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GreatSchools Rating

Mayer Elementary School

Public | PK-8 | 594 students

 

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Last modified
Community Rating

4 stars

Community Rating by Year
2014:
Based on 2 ratings
2013:
Based on 2 ratings
2012:
Based on 3 ratings
2011:
Based on 6 ratings

Teacher quality

Principal leadership

Parent involvement

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30 reviews of this school


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Posted April 25, 2010

This is a great school with a wonderful principal and amazing teachers. It is not a typical CPS school -- It is Montessori in the lower grades and is on track to be an IB middle school.
—Submitted by a parent


Posted April 20, 2009

Both of my children graduated 8th grade from OM. Seven years ago, I was impressed with the school, it' administration, the teachers and overall atmosphere, I couldn't recommend a better school! I was active, knew most teachers/staff and they knew me as well as my children. Currently new administration has taken over and it appears they are building a new student body while just ignoring the current students and the problems that exist. There are some intolerable things going on at the school, during school hours and little disciplinary action has been. I've felt lied too more than once by this administration and as a parent, graduation day cannot come soon enough. There was a time when I would have highly recommended OM. If you really like the school, Pre-K though 3rd, then move your child. If you dont' live in Lincoln Park they don't want you there anyway.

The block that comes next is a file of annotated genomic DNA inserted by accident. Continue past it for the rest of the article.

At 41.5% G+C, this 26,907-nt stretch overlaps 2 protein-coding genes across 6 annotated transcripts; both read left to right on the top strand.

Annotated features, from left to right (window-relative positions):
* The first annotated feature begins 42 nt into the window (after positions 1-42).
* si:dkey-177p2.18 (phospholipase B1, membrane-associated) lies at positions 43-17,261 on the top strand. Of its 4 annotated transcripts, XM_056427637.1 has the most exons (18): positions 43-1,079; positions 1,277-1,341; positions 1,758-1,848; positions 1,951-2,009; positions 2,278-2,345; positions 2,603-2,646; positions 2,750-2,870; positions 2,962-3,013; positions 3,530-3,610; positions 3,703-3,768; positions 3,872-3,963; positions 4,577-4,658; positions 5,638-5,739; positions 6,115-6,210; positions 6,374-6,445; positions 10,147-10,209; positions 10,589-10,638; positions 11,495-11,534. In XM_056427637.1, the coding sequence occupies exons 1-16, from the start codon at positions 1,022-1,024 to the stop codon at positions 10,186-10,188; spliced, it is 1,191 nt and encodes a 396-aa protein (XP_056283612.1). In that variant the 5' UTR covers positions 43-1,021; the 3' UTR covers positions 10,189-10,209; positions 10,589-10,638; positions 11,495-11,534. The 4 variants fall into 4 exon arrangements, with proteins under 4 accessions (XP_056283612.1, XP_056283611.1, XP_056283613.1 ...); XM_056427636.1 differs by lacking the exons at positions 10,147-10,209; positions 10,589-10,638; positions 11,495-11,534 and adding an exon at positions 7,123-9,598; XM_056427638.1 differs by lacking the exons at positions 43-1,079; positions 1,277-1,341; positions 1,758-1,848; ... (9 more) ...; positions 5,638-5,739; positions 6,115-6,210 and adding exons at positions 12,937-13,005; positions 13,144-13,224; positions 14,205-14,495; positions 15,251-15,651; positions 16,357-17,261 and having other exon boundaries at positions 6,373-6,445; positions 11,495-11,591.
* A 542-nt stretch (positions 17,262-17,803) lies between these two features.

—Submitted by a parent


Posted April 29, 2008

Our son tranfered from local private school KG to Mayer last year. We were pleasantly suprised, it felt like fresh breeze. His teacher is clearly one of the best, encouraging, supportive and most importantly seeing each student as an individual. Teachers really look for parental input/ vs pretent to seek for it in previous school/ Leadership is superb. We look forward to IB program starting this fall.
—Submitted by a parent


Posted June 11, 2007